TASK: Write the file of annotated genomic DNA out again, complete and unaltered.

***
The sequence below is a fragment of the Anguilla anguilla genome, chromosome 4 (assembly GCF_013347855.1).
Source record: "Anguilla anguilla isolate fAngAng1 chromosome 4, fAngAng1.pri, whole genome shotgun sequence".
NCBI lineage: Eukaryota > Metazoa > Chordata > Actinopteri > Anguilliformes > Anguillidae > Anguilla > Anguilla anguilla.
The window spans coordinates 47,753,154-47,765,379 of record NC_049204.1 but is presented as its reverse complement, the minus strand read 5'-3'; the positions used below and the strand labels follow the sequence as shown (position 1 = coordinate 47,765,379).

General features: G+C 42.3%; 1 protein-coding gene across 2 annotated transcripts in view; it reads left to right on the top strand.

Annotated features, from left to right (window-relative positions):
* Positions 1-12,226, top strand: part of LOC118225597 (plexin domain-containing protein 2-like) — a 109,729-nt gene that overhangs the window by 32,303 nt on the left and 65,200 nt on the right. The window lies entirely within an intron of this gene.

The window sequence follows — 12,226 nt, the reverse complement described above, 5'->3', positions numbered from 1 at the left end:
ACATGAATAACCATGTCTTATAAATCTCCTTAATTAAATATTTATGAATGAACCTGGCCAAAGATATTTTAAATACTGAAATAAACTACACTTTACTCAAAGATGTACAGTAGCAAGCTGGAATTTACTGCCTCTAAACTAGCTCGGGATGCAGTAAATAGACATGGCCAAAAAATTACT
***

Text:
The sequence below is a fragment of the Anguilla anguilla genome, chromosome 4 (assembly GCF_013347855.1).
Source record: "Anguilla anguilla isolate fAngAng1 chromosome 4, fAngAng1.pri, whole genome shotgun sequence".
NCBI lineage: Eukaryota > Metazoa > Chordata > Actinopteri > Anguilliformes > Anguillidae > Anguilla > Anguilla anguilla.
The window spans coordinates 47,753,154-47,765,379 of record NC_049204.1 but is presented as its reverse complement, the minus strand read 5'-3'; the positions used below and the strand labels follow the sequence as shown (position 1 = coordinate 47,765,379).

General features: G+C 42.3%; 1 protein-coding gene across 2 annotated transcripts in view; it reads left to right on the top strand.

Annotated features, from left to right (window-relative positions):
* Positions 1-12,226, top strand: part of LOC118225597 (plexin domain-containing protein 2-like) — a 109,729-nt gene that overhangs the window by 32,303 nt on the left and 65,200 nt on the right. The window lies entirely within an intron of this gene.

The window sequence follows — 12,226 nt, the reverse complement described above, 5'->3', positions numbered from 1 at the left end:
ACATGAATAACCATGTCTTATAAATCTCCTTAATTAAATATTTATGAATGAACCTGGCCAAAGATATTTTAAATACTGAAATAAACTACACTTTACTCAAAGATGTACAGTAGCAAGCTGGAATTTACTGCCTCTAAACTAGCTCGGGATGCAGTAAATAGACATGGCCAAAAAATTACT